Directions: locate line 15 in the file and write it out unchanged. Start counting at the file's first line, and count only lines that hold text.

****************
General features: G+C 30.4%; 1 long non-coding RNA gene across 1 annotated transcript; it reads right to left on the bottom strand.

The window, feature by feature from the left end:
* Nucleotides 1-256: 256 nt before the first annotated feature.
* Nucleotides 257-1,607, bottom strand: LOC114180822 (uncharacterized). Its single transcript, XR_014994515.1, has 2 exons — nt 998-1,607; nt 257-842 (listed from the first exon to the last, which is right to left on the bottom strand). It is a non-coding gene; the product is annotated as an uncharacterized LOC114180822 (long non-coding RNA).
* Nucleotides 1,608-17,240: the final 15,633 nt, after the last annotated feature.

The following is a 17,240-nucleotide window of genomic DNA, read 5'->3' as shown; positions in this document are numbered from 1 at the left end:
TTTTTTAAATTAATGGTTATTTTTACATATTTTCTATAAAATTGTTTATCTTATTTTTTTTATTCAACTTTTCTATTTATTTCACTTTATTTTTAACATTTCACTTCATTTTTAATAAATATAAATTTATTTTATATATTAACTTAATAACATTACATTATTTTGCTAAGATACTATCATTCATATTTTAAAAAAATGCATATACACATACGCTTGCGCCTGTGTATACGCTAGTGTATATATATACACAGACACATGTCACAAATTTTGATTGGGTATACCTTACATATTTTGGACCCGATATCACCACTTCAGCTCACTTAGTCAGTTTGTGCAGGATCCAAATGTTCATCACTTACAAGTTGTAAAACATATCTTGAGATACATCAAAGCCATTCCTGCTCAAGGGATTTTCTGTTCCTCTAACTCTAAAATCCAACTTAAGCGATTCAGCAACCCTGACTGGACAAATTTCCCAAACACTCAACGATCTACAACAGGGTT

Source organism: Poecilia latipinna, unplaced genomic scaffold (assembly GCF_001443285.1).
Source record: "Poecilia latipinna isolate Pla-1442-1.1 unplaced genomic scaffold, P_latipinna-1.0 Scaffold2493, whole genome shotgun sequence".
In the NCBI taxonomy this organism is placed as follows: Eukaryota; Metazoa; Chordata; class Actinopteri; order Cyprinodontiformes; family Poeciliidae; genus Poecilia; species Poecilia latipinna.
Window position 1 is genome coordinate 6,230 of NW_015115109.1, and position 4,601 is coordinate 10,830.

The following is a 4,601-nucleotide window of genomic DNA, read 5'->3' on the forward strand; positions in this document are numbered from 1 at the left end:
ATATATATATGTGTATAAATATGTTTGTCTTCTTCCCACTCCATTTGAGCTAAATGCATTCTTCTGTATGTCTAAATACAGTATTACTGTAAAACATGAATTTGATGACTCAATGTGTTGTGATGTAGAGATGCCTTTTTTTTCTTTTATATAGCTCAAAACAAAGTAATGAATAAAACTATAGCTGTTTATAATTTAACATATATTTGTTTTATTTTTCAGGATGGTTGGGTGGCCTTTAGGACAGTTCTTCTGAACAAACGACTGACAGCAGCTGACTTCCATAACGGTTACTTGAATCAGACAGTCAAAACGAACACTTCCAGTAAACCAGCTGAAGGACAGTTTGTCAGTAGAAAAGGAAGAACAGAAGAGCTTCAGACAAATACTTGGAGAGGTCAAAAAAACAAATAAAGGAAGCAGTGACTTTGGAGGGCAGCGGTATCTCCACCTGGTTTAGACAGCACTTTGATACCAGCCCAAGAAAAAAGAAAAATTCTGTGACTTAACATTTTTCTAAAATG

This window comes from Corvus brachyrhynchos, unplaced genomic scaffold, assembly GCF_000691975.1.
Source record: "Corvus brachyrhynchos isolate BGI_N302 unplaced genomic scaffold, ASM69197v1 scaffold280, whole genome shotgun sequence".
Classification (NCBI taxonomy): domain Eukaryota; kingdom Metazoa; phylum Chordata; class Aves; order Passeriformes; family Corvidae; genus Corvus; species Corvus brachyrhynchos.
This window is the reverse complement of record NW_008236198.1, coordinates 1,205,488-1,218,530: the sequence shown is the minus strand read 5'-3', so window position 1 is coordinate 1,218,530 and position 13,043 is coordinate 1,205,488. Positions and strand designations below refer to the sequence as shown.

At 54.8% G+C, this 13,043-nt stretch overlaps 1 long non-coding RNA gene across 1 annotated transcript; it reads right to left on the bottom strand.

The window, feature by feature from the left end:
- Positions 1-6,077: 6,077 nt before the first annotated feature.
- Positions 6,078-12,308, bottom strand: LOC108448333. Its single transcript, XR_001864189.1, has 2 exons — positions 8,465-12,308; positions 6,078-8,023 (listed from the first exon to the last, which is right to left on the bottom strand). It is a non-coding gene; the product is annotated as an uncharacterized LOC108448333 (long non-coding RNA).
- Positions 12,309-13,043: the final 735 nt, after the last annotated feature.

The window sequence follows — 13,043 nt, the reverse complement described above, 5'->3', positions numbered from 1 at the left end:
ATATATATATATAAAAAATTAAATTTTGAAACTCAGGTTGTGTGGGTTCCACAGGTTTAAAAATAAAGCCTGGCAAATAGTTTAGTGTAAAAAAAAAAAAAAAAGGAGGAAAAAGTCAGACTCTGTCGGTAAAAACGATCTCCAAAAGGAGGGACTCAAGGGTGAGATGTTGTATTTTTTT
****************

Source record: "Corvus brachyrhynchos isolate BGI_N302 unplaced genomic scaffold, ASM69197v1 scaffold280, whole genome shotgun sequence".